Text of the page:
The good news is that the recorded statements of the 6 are still available:

Alex: Christy did it.
Beth: Don didn't do it.
Christy: Eric is telling the truth.
Don: Fred did it.
Eric: Beth didn't do it.
Fred: Alex is telling the truth.

You must get both of the following right to be entered to win:

1. Who is telling the truth?
2. Who is guilty of the crime?

Answer (from the winner):

"The answer is Beth is both the criminal and the only one who is telling the truth."

The tip was that you had 2 people saying that individuals did not commit the crime. If they were both lying, this would create 2 guilty people, so one of them has to be telling the truth. With that being the case, Christy's statement must be false, since one of the "didn't do it" people has already been established as having told the truth, and only one person in the group is telling the truth. If Christy's statement is a lie, then Eric is lying, making Beth guilty and the sole truth teller.

Winner: Diane Cizunas, Illinois


5/1-5/2/03 Contest:

In a tent at a carnival people are playing a game of chance. It costs one dollar each time you play, and if you win, you receive $5.00. You can choose one of the following to try to win:

Rolling 2 standard dice. If they come up double 6's or double 1's, you win

Drawing a card from a standard 52 card deck, which has been freshly shuffled. If you draw a face card, you win.

A box is shaken which contains 11 white marbles, 10 black marbles, and 8 red marbles. Without being able to see the contents and with all marbles being indistinguishable from the others without seeing them, you draw 2 of them. If one is white and one is red, you win.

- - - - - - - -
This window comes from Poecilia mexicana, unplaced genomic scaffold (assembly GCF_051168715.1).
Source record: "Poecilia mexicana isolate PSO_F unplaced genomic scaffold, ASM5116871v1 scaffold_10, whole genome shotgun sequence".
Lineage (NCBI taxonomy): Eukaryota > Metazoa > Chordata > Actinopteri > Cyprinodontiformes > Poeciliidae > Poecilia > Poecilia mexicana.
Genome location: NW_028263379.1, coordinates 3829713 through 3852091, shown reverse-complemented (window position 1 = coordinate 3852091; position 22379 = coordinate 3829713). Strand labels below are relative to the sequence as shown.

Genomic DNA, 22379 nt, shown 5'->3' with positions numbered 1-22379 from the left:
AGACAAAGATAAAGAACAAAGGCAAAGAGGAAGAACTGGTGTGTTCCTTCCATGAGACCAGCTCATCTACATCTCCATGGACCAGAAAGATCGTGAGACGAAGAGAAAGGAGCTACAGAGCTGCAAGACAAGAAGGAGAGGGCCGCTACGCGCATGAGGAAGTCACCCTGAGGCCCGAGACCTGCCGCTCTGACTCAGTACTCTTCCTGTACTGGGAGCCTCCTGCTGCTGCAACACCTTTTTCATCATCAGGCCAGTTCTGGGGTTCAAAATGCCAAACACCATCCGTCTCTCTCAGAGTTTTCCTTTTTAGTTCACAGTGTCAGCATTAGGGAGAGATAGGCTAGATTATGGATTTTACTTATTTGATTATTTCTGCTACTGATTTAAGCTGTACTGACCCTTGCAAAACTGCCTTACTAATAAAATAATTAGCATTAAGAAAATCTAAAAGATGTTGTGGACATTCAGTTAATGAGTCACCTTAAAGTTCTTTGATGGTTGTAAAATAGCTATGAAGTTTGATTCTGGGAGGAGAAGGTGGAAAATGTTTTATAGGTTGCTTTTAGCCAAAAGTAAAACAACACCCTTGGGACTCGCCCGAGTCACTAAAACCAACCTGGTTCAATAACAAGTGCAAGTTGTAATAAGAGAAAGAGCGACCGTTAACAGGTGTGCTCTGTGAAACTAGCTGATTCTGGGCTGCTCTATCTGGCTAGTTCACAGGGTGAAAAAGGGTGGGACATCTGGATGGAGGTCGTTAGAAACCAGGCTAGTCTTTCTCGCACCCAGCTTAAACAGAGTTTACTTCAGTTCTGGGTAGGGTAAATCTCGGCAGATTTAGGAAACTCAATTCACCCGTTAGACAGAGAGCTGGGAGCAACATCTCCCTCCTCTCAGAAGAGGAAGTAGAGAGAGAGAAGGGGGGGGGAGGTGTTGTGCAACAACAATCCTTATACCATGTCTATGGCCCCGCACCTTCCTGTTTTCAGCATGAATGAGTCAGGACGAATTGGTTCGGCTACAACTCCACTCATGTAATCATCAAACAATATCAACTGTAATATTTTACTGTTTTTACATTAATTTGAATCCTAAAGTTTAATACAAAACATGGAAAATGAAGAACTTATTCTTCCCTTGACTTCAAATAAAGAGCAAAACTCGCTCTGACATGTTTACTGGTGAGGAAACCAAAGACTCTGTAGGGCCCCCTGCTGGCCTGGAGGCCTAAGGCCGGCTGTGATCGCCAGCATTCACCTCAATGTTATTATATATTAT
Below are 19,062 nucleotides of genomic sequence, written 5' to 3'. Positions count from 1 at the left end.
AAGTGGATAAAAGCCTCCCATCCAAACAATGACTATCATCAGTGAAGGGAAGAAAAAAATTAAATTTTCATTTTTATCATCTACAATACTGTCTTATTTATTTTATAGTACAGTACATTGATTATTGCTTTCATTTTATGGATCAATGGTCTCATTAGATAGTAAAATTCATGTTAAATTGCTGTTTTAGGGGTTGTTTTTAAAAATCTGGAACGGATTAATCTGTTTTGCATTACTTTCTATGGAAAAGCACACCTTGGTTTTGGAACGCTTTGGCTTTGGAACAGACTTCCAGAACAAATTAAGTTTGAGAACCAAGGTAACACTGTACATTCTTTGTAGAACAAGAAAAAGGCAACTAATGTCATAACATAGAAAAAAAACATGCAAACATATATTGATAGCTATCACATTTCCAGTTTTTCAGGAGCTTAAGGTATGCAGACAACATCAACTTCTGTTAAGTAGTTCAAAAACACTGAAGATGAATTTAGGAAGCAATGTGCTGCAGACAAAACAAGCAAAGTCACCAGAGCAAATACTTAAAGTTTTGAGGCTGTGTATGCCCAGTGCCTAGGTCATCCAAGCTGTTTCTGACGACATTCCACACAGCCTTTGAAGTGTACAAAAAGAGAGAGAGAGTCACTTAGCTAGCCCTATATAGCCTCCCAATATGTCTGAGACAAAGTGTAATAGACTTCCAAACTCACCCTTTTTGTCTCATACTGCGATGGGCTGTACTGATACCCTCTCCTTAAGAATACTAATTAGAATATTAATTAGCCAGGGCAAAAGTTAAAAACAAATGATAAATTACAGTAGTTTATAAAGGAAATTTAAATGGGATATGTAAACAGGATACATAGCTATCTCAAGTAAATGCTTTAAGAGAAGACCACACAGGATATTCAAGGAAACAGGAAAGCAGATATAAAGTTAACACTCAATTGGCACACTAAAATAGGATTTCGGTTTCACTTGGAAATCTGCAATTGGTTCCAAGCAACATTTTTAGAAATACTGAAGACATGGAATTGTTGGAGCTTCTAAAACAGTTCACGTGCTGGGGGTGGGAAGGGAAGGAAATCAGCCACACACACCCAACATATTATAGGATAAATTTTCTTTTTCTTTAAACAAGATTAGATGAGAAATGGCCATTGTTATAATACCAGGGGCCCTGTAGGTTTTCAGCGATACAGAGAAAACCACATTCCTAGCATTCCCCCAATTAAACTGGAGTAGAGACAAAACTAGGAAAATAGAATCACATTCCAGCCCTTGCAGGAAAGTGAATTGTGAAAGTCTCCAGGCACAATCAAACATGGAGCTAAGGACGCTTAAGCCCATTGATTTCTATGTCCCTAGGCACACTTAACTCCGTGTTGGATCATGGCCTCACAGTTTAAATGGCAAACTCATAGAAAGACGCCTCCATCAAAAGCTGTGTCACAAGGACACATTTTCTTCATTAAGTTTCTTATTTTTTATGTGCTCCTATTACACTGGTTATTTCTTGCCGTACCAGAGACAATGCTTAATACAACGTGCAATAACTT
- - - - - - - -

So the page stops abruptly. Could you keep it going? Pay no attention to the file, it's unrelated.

A bag is shaken which contains 7 chips, each one with a different day of the week painted on it. Without seeing them, the chips are indistinguishable. Without seeing the contents, you draw 3 chips, one at a time. If the 3 you draw are in order (e.g. Tuesday, Thursday, Saturday, and NOT Wednesday, Saturday, Friday), you win.

You spin a wheel that shows all 365 standard dates of the year on it. The wheel randomly lands on one date. If it is in April or May, you win.

You must get each of the following right to be entered to win:

1. Which method produces the best chance of winning?
2. Which method produces the worst chance of winning?
3. If you played several times using the best method, would you be more likely to make money, lose money, or break even?

Answers:

1. Bag of chips
2. Dice.
3. Make money: averaged out, you would make $1.50 per game!

Only one person got this right, and even I was initially off on my calculations, as the chips worked out to be quite a wild card (pun intended)! The face cards are actually the second best option. Here's the skinny:

Dice: Only a 5.5555% chance of winning. By far the worst. These are only 2 of 36 possible outcomes, so chance of winning is 1 in 18.

Face cards: You win 12 times out of 52, or 23.0769% of the time.

Marbles: There's a 10.8374% chance of drawing a red and then a white, and the same chance of it being the other way around. The combined probability of winning is 21.6749%.

Chips: This was nuts! You win half of the time. There are 210 possible outcomes, 30 beginning with each day of the week. You win in 15 cases of each block of 30! Now, if you write all of these out (I did, but won't try to recopy it here), you naturally see that (for example) Monday, Wednesday, Friday is a winner, and Tuesday, Monday, Friday loses. But catch this: Wednesday, Friday, Tuesday WINS. If you look at it as a cycle, as long as the days never overlap, they are technically in order (e.g. Wednesday, Friday, Thursday overlaps, and would not be a winner). Whacky.

Wheel: You win 61 out of 365 times, or 16.7123%.

You would break even if you won 20% of the time: 20% of $5 is $1, which is how much it costs to play each time. So, you could expect to win money over time with marbles, cards, and certainly with chips.

Winner: Leonardo Cocito, Genova Italy. This was a very tricky problem.